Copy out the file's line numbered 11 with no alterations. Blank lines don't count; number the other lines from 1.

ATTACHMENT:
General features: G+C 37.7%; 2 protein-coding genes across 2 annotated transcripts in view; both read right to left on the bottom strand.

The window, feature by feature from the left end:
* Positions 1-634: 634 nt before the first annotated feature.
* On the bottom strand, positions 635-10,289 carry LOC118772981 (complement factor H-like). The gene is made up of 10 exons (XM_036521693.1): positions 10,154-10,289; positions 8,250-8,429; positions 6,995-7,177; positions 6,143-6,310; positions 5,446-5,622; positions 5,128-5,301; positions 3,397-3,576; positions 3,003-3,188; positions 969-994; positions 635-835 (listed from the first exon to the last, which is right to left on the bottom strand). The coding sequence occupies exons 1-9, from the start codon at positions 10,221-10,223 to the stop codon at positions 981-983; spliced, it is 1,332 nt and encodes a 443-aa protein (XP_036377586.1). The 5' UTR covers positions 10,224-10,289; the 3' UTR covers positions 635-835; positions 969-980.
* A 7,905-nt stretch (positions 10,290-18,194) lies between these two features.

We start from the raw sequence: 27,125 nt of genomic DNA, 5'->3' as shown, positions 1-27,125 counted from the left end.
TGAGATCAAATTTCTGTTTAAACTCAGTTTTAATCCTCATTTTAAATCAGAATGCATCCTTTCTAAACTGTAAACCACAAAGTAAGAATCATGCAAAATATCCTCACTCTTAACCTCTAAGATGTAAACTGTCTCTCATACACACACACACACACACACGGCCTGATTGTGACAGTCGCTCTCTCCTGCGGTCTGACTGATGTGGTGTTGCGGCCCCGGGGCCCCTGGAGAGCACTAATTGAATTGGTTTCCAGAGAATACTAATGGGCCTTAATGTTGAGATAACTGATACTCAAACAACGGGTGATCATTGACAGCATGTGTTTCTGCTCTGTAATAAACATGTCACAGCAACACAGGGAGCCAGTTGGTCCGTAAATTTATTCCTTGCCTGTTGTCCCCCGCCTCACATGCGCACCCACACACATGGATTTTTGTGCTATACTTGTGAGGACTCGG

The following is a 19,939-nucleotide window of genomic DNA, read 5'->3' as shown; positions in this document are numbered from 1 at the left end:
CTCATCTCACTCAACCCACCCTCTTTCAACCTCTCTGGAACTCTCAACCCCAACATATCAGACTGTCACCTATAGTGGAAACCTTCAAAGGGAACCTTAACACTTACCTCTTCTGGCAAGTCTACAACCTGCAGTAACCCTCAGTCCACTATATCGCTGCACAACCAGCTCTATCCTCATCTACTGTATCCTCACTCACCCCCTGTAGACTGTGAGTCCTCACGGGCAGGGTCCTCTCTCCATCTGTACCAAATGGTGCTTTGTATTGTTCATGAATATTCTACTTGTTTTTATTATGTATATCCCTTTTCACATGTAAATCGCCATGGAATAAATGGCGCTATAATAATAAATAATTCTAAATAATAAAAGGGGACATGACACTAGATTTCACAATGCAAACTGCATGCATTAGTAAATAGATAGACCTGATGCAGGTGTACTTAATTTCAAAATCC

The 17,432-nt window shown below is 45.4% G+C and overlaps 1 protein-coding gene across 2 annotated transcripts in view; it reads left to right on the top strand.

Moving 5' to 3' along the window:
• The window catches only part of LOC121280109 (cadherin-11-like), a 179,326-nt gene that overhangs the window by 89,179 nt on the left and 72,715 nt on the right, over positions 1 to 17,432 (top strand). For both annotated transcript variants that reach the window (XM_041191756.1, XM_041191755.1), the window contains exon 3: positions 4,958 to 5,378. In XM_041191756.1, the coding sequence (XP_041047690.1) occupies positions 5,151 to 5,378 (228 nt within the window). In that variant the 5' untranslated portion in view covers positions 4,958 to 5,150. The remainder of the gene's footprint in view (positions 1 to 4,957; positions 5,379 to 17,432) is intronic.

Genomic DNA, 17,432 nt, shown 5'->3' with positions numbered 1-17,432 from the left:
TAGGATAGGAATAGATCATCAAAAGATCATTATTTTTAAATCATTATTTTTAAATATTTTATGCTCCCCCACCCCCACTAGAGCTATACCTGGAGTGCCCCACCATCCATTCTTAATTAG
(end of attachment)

Moving 5' to 3' along the window: